- List the key components of Exploratory Data Analysis (EDA)
- Describe and memorize the modes of EDA
- Infer possible data sources from interactive visualizations
- Make an oral presentation from a data analysis
Exploratory Data Analysis
Exploratory data analysis (EDA) is the process of trying to understand what a dataset can tell us outside of a narrowly focused probability statement. It relies heavily on graphical devices and summary statistics. EDA is a very important aspect of data analysis and will contribute a large part of what we work on this semester.
Hans Rosling’s 200 Countries, 200 Years, 4 Minutes:
I have shown this to nearly all of my statistics courses, and while a bit dated it is still the best representation of what EDA is all about.
Types of data sets
Data can include such things as text:
And here, even one with sound:
Today the projects groups will look at will cover a similarly wide range of data set types.
Exploratory data analysis
What’s the point of an exploratory, visual analysis? At a high level we are trying to understand something about the world around us. The EDA phase of analysis let’s us discover what the data at hand is specifically telling us and indicates directions for future studies.
Here is a project from the Digital Scholarship Lab (DSL) at the University of Richmond that does a great job of showing how visualizations can be powerful argumentative tools:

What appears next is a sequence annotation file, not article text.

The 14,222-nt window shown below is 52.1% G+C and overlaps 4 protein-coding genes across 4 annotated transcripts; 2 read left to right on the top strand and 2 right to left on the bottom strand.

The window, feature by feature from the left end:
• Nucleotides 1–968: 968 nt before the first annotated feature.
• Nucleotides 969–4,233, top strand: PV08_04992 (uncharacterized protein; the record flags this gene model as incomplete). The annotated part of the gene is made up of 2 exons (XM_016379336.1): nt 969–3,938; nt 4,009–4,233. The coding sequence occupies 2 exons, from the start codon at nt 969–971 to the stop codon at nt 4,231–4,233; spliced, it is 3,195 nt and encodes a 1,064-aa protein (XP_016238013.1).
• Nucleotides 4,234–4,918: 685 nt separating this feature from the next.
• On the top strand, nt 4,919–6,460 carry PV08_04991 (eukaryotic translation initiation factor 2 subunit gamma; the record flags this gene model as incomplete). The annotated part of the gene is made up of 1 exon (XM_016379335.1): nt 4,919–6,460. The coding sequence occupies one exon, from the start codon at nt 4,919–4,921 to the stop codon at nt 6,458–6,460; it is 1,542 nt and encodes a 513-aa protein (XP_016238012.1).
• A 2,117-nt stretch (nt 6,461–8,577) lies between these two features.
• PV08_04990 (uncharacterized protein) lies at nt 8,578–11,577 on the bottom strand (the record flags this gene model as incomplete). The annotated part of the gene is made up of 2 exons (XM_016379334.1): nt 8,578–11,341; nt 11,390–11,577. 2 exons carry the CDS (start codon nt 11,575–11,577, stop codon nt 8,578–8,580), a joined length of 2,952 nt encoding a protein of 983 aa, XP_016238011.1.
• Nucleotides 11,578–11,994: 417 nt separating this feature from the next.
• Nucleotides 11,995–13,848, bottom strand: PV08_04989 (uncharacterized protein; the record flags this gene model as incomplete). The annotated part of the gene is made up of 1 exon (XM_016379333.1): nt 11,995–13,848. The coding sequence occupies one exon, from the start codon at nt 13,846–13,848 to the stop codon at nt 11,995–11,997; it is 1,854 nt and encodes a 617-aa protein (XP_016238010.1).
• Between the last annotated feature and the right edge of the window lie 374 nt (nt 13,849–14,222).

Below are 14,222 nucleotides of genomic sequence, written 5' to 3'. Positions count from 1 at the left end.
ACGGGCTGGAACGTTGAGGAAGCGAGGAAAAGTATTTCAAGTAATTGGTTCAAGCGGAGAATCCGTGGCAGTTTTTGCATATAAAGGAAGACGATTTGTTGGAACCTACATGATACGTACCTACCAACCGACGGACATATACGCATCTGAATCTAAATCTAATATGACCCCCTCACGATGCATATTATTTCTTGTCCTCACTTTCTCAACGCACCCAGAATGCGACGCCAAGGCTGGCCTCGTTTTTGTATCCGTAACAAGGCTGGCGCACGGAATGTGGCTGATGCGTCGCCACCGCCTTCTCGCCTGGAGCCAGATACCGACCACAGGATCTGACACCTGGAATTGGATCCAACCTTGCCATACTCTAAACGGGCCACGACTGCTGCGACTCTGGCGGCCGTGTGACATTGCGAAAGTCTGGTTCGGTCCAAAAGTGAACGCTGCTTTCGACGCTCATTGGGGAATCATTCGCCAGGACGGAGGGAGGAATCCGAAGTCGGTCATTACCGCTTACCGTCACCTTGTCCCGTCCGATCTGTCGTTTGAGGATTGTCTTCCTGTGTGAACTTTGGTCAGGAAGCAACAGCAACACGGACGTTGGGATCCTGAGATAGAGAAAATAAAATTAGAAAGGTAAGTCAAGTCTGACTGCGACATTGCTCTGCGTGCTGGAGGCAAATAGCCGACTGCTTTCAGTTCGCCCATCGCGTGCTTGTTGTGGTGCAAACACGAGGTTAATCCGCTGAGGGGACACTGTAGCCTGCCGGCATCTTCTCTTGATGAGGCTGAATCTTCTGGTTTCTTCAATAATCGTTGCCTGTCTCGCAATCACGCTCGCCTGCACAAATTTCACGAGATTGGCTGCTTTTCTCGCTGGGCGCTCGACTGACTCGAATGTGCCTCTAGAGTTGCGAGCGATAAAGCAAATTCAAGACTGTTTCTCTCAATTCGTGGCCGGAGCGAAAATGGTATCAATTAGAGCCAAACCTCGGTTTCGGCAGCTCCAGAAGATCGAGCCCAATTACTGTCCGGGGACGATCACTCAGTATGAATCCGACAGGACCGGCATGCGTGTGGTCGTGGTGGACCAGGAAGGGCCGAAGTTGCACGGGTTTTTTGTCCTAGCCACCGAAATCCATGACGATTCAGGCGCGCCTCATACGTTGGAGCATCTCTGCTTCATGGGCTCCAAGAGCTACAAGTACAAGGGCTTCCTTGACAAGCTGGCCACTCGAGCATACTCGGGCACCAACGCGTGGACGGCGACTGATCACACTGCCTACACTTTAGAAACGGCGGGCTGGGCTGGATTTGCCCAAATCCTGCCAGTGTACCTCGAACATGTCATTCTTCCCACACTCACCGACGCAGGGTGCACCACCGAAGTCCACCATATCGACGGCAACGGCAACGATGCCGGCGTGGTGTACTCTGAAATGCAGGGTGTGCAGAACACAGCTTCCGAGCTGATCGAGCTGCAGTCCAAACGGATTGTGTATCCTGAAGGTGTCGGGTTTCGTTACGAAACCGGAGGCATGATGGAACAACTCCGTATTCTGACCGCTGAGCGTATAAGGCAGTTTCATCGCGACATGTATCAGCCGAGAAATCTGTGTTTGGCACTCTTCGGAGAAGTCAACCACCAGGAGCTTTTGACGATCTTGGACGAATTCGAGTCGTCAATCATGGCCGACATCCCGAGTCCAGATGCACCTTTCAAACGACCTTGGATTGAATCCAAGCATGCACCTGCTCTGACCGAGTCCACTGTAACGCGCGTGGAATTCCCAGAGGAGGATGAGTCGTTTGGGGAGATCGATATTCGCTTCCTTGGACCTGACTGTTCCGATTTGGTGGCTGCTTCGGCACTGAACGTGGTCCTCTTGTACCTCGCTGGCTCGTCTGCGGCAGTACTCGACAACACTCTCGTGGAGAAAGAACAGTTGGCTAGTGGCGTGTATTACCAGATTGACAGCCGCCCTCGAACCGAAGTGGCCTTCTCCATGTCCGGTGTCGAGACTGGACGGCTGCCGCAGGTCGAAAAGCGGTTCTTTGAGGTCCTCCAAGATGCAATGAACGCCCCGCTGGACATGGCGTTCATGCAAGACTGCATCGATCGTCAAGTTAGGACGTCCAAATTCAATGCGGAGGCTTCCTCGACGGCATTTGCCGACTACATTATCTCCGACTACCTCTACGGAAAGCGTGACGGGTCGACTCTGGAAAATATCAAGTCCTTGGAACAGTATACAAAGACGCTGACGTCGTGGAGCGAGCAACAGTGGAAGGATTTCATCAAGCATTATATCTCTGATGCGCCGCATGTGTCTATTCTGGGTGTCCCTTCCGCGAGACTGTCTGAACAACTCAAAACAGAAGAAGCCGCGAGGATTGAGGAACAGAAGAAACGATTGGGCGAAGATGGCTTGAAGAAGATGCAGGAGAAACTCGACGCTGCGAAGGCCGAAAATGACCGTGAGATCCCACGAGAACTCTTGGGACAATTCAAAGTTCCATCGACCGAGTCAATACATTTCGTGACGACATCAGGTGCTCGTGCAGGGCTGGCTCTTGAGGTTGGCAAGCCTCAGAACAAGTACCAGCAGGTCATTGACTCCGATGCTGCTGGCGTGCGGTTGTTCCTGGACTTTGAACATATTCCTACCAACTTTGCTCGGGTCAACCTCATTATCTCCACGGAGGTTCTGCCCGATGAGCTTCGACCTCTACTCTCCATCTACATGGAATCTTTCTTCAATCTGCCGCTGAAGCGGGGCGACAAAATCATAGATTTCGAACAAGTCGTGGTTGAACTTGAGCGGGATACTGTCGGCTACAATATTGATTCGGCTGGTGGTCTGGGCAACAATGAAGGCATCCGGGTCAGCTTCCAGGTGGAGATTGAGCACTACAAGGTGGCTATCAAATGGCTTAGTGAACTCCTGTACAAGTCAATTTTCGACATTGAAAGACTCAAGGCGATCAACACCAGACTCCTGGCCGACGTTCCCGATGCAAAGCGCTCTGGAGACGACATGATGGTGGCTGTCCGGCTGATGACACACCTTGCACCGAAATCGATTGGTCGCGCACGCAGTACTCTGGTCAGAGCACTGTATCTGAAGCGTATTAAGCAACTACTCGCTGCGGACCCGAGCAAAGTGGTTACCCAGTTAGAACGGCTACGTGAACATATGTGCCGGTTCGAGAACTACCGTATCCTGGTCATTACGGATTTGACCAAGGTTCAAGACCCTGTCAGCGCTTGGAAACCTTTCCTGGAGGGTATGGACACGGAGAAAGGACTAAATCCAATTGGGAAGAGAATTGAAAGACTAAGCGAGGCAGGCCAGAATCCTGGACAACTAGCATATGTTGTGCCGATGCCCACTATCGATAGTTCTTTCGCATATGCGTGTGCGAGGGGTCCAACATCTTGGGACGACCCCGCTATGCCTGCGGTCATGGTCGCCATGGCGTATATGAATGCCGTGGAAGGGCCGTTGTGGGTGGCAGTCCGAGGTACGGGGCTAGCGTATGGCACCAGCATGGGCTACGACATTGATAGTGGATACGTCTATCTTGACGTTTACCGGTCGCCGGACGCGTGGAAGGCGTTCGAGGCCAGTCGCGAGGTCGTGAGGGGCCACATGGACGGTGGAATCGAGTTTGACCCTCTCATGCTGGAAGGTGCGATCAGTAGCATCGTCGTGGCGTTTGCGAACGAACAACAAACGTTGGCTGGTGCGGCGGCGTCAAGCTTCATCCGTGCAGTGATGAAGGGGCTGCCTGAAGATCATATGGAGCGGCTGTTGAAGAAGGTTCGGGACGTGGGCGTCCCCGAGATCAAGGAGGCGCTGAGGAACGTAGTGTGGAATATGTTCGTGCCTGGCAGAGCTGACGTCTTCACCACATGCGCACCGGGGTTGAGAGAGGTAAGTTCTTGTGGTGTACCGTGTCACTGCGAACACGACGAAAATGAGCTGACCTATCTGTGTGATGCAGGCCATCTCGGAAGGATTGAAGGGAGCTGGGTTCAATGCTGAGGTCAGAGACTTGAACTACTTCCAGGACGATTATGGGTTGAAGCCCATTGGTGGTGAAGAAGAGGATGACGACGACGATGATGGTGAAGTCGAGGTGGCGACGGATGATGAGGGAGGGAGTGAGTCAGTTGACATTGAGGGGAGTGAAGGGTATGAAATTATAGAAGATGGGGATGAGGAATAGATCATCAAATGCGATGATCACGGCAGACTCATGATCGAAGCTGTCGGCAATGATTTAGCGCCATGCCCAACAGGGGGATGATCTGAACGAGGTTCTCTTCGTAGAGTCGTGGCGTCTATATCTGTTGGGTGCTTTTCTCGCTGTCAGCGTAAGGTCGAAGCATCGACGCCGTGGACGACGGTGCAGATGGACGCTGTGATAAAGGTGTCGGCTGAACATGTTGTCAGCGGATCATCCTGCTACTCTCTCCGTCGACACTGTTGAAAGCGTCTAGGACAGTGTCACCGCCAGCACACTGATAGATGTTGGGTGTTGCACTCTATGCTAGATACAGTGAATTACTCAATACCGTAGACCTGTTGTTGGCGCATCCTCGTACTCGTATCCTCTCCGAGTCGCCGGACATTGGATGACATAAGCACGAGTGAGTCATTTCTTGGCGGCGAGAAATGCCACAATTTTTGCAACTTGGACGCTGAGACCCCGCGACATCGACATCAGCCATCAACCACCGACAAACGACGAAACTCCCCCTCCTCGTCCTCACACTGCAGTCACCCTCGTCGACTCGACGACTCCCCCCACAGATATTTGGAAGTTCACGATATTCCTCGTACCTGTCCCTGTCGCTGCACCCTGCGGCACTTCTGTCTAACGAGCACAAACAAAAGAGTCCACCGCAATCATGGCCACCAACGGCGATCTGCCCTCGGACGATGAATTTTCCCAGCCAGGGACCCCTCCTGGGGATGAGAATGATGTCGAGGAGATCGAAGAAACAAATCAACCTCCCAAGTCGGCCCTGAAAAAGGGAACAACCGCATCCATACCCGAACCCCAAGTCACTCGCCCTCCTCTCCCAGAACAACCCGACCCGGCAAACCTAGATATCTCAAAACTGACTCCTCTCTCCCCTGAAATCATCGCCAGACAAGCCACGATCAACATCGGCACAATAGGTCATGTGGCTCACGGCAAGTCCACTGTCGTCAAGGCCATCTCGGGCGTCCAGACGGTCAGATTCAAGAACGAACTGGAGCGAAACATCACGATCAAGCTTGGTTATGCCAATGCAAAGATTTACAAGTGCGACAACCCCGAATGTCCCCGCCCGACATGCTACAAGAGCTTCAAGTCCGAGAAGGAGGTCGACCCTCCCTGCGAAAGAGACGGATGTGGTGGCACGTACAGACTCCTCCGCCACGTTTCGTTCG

If you are not familiar with the DSL, I encourage you to check out their projects and visit the group’s space in the library. I plan to have someone from the DSL join us for a class later in the semester.
Modes of Analysis in EDA
Generally, when doing EDA we are looking at understanding patterns contained within the data. I tend see that interesting observations come in one of three forms:
- pattern description: an observation about a general pattern or trend found in the dataset
- anomaly detection: identification of data points that, in some way, seem to not follow the general pattern or otherwise behave in some extreme or anomalous way
- perspective: we have a special interest in a small set of data points (often just one) and are interested in how this point falls relative to the rest of the data; like anomaly detection, but we decide which points to care about ahead of the analysis
These do not function in a vacuum and good analyses will often pull from multiple types of observations.
For today, here are some questions to answer about as we look at interactive visualizations:
- What is the source of the data?
- What are some of the variables (measurements) being used in the visualization?
- What types of visualizations are being used? If you don’t know the exact name of something, just describe it.
- What are 2-3 interesting observations you found in the dataset?
I’ll answer these for the Forced Migration dataset, then let you work on these questions in small groups.
Now, its your turn. I have gather several interactive visualizations that I find particularly interesting. You’ll be split into groups of and assigned one of these datasets.
- A Day in the Life
- Visualizing MBTA Data
- The Wizards’ shooting stars
- The Voting Habits of Americans Like You
- The Rhythm of Food
- Executive Abroad
- Foreign Born Population (1850-2000)
- #SOTU2014: See the State of The Union address minute by minute on Twitter
- A Map of Baseball Nation
Spend about 15 minutes playing around with the visualization and understanding the data within it. Then, answer the four questions above. Finally, designate one person to come up and explain the answers to your dataset.